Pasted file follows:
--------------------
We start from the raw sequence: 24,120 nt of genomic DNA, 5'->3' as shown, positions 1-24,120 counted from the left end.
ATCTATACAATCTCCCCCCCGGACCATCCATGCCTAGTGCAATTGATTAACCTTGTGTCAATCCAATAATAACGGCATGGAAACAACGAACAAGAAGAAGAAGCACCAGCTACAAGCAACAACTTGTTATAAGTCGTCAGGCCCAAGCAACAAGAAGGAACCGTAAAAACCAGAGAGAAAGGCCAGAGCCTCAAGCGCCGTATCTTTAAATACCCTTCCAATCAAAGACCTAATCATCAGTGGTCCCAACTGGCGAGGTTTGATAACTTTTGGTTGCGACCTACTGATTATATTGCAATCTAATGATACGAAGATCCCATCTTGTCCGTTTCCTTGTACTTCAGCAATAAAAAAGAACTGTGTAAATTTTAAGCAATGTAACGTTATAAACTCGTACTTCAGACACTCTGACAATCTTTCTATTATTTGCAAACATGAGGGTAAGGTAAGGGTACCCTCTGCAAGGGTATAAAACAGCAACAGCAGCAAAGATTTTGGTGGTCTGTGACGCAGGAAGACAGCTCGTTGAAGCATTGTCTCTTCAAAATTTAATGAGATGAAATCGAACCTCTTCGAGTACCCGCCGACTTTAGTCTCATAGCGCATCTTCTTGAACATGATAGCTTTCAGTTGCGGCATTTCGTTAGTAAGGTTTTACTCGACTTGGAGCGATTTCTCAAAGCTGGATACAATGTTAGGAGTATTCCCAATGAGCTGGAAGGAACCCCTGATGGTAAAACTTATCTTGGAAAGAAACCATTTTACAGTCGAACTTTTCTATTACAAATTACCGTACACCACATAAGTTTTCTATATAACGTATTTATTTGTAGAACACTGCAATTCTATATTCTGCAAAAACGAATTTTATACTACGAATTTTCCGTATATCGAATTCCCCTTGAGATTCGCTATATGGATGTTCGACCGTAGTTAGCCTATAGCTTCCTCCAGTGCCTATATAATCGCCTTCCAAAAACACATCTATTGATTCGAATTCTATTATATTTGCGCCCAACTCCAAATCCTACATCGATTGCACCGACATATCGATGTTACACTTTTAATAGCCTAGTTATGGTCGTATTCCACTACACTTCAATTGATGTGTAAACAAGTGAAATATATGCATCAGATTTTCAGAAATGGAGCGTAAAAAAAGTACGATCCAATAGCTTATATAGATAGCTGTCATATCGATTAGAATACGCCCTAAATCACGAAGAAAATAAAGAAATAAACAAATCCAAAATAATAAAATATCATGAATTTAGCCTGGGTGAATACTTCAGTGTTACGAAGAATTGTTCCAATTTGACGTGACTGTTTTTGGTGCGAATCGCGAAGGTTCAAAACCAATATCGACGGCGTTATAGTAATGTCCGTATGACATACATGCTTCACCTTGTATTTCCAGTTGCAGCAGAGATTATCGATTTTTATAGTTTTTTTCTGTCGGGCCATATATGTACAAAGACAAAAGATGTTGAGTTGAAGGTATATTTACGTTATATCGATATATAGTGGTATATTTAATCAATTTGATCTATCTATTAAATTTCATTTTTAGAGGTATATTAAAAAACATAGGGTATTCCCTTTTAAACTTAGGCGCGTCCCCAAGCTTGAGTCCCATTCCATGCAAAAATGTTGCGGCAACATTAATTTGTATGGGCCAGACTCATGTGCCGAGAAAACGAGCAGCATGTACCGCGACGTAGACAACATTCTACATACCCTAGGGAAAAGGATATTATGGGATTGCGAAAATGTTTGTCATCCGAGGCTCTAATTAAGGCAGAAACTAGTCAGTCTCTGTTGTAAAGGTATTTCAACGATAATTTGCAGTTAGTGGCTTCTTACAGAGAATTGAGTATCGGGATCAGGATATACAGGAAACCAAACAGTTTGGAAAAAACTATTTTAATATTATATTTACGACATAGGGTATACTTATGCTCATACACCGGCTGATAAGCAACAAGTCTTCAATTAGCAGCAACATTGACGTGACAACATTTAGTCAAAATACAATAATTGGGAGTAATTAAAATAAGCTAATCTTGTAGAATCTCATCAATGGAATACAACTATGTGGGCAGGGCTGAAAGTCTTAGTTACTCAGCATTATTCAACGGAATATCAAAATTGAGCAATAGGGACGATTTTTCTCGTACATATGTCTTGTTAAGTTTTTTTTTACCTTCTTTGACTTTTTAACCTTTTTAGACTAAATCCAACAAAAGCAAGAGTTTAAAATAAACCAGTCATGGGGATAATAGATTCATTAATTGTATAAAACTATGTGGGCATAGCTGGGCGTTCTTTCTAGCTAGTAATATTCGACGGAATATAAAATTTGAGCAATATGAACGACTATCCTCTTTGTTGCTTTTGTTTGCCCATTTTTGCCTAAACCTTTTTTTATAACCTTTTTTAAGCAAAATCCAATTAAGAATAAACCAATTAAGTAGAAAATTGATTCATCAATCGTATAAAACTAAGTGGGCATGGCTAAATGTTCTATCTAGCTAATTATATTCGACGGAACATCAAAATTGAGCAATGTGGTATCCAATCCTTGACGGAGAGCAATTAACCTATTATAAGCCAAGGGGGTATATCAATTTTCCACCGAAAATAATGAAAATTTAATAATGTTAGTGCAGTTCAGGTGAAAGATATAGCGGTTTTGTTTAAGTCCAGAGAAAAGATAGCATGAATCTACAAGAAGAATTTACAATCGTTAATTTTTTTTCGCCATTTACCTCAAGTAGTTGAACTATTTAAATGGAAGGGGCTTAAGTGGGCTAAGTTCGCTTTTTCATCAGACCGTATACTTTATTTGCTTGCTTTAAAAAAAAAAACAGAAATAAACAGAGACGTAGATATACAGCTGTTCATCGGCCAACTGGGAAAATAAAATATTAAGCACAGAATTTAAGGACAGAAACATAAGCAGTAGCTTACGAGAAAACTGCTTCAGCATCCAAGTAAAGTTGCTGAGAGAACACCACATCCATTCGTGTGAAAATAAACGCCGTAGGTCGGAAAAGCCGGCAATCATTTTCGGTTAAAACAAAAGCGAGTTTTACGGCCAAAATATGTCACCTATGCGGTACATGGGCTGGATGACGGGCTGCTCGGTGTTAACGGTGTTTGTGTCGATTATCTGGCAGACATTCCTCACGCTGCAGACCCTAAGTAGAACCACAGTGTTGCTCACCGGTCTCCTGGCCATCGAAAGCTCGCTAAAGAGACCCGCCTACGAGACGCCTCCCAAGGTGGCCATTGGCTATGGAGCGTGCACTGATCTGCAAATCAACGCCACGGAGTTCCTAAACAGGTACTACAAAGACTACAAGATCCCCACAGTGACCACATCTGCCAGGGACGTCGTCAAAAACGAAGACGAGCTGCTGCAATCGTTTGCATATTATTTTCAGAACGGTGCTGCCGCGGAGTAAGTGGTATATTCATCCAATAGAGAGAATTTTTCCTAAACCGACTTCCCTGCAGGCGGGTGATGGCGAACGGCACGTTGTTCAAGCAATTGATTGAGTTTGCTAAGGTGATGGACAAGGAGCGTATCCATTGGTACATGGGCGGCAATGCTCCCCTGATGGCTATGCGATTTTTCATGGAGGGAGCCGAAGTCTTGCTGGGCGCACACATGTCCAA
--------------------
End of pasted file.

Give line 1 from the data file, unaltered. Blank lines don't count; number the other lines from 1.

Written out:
We start from the raw sequence: 24,120 nt of genomic DNA, 5'->3' as shown, positions 1-24,120 counted from the left end.